Jaguars join Betting History
October 9, 2013
By Bruce Marshall
MILE-HIGH NUMBER IN DENVER
Much like the handful of vegetarians among the thousands who tune into the Nathan's Hot Dog Eating Contest at Coney Island every 4th of July, just to see how many franks can actually be devoured by Joey Chestnut, even football fans who don't wager seem to be curious about the most-extreme of point-spreads. Such as this week's sky-high, er, mile high, number for Sunday's Jacksonville at Denver game. We've already fielded numerous calls and inquiries for information from a variety of interested parties, including some national media sources, all asking basically the same questions. Namely, how high will the Jags-Broncos number be posted? And will it be the biggest point-spread in NFL history?
Well, we'll see what transpires with the price as the week progresses, but it looks like the number on Jacksonville-Denver is going to be in the same ballpark as some of the biggest pro football spreads, at least as recorded in our point-spread archives that date to 1957, when the legendary Mort Olshan founded The Gold Sheet. Early betting in Las Vegas suggested as much, as a handful of sports books posted a preliminary number on Jaguars-Broncos even before last weekend's games. Initial pricing by Jay Kornegay at the LVH Super Book had Denver laying between 26 and 26 ½ with more than a week to go before kickoff at Sports Authority Field. Our TGS ratings had projected the Broncos to be 27-point favorites, which indeed puts Jacksonville-Denver in contention for biggest point-spread honors in NFL history (or, at least since 1957).
And we might not be finished with big numbers this season, although we don't project any future prices to be quite as high as Jags-Broncos. Yet if performance patterns don't change, there's a likelihood Jacksonville could be a 20+-point underdog again (best chances vs. the 49ers in London, and road dates at the Colts and Texans), while the Seahawks could also project into that sort of range as a favorite for a couple of late-season games at Century Link Field. But let's not get too far ahead of ourselves.
Still, while the Jags-Broncos impost is not entering previously uncharted waters in pro football point-spread annals, it has been a while since we have seen an NFL price so high.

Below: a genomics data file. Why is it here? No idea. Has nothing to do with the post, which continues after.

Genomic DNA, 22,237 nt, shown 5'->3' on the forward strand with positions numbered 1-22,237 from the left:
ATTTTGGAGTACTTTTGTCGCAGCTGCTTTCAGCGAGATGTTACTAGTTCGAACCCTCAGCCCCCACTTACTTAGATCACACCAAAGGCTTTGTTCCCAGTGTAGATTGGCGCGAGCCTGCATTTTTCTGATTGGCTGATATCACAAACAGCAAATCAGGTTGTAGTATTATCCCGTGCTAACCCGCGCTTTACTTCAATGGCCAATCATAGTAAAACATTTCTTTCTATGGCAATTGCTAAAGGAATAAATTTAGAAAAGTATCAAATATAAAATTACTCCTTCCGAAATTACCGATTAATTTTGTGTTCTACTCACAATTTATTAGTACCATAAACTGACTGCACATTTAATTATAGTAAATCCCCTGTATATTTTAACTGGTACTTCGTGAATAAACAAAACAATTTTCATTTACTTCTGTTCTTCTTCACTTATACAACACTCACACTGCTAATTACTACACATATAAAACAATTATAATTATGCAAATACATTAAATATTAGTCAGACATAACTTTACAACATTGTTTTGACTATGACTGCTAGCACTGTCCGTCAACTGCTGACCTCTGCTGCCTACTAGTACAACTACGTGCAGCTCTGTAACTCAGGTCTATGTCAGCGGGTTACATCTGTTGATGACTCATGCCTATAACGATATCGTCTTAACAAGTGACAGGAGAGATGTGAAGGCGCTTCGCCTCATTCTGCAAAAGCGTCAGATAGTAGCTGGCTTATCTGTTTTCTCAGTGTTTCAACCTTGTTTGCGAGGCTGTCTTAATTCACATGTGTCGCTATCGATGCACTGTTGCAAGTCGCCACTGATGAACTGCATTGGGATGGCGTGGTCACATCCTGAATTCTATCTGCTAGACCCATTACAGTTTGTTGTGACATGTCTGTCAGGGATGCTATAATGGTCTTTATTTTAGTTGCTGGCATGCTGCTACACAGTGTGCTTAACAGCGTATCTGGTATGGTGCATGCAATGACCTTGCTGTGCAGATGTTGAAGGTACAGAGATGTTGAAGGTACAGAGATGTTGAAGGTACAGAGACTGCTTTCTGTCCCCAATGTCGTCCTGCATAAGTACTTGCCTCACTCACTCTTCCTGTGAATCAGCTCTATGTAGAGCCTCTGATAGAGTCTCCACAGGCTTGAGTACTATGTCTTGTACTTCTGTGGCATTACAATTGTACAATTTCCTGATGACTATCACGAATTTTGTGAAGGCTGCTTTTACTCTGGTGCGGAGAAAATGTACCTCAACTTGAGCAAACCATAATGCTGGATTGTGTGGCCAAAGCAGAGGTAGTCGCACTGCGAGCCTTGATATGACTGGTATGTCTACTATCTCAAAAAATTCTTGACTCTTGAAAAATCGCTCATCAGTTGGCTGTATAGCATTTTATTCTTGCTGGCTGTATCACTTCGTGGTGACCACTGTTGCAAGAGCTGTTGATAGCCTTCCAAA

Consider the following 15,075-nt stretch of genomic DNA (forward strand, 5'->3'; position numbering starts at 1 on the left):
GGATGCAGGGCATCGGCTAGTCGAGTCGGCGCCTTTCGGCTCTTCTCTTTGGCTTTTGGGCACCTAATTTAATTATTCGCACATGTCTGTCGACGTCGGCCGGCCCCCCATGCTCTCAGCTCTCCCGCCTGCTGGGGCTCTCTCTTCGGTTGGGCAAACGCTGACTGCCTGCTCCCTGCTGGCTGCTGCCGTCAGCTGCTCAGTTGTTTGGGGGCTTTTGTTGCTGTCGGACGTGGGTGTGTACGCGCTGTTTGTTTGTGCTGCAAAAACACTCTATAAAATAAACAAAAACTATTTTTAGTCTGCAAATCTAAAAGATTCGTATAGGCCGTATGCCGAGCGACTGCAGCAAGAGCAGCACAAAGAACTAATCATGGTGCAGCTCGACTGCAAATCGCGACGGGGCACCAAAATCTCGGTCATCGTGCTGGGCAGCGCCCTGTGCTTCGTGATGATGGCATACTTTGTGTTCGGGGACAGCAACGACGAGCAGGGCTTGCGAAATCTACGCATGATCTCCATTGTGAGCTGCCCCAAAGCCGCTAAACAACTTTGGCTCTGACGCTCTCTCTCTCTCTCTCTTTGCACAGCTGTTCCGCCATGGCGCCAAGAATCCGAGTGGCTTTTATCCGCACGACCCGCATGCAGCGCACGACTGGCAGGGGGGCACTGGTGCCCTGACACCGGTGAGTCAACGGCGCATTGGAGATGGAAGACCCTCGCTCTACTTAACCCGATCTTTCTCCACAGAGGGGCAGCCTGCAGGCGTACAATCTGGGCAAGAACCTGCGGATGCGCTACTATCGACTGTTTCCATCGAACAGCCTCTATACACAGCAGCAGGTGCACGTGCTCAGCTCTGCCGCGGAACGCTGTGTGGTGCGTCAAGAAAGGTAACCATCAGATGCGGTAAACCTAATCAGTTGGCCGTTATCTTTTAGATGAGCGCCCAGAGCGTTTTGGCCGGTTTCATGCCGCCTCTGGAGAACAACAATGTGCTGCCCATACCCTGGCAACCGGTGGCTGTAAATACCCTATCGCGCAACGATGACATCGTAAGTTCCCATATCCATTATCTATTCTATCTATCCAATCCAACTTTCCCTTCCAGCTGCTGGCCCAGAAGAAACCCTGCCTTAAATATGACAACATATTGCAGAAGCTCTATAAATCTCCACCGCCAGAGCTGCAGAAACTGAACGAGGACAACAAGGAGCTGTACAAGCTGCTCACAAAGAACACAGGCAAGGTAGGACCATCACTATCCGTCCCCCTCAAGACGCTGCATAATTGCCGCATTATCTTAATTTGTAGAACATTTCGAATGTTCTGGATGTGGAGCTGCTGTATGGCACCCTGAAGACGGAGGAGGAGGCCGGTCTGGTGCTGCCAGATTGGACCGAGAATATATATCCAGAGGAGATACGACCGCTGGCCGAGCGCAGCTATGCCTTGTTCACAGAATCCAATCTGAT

To put the magnitude of the Jacksonville-Denver number into some perspective, we'll use the rare 20-point line as a barometer. To illustrate how unique those heavy spreads are in pro football, since TGS began publishing in 1957, there have been 35 complete seasons without a line of 20 or more. Overall since 1957, there have been 67 NFL-AFL games (including the upcoming Jacksonville-Denver clash) with point-spreads of 20 or higher. Interestingly, well over half of those (37) were concentrated into five expansion-influenced seasons in the years of 1966-67-68 and 1976-77, when first or second-year teams in Atlanta, Miami, Cincinnati, Tampa Bay, and Seattle accounted for the bulk (but not all) of those big numbers. (In case you're wondering, 1967 expansionite New Orleans, a fairly competitive outfit in its nascent era, wasn't a 20-point dog in either its first or second seasons.) Interestingly, those big 20+-point underdogs stand 34-30-2 vs. the number since 1957.
Of the few most-recent examples of 20+ spreads, all have involved Bill Belichick's Patriots. Including three games late in their undefeated regular season of 2007, when the oddsmakers had no choice but to inflate New England's numbers after the Patriots were routinely dismembering opposition. But even that powerhouse New England side was not able to overcome the sorts of premiums that oddsmakers eventually heaped upon it, as Belichick's team failed to cover any of those three 20+ spreads (vs. the Eagles, Jets, and Dolphins, all in various form of disarray that year). Since 2007, the only other 20+ number involved New England again, this time against a Peyton Manning-less Colts side in 2011. Much like the results of the games with over-adjusted prices in 2007, the Patriots also couldn't cover that one against Dan Orlovsky-led Indy. The Colts were still a winless 0-11 straight-up at kickoff for that early-December clash, but would score 21 unanswered points in the 4th Q to slip in the back door with plenty of room to spare in a 31-24 New England win...but a clear Colts cover.
Interestingly, those four spreads involving the Patriots are the only 20-point numbers since the 2001 season, when Mike Martz' Super Bowl-bound Rams laid 20 against George Seifert's woeful, 1-15-to-be Panthers, who were on the short end of a 48-14 beating.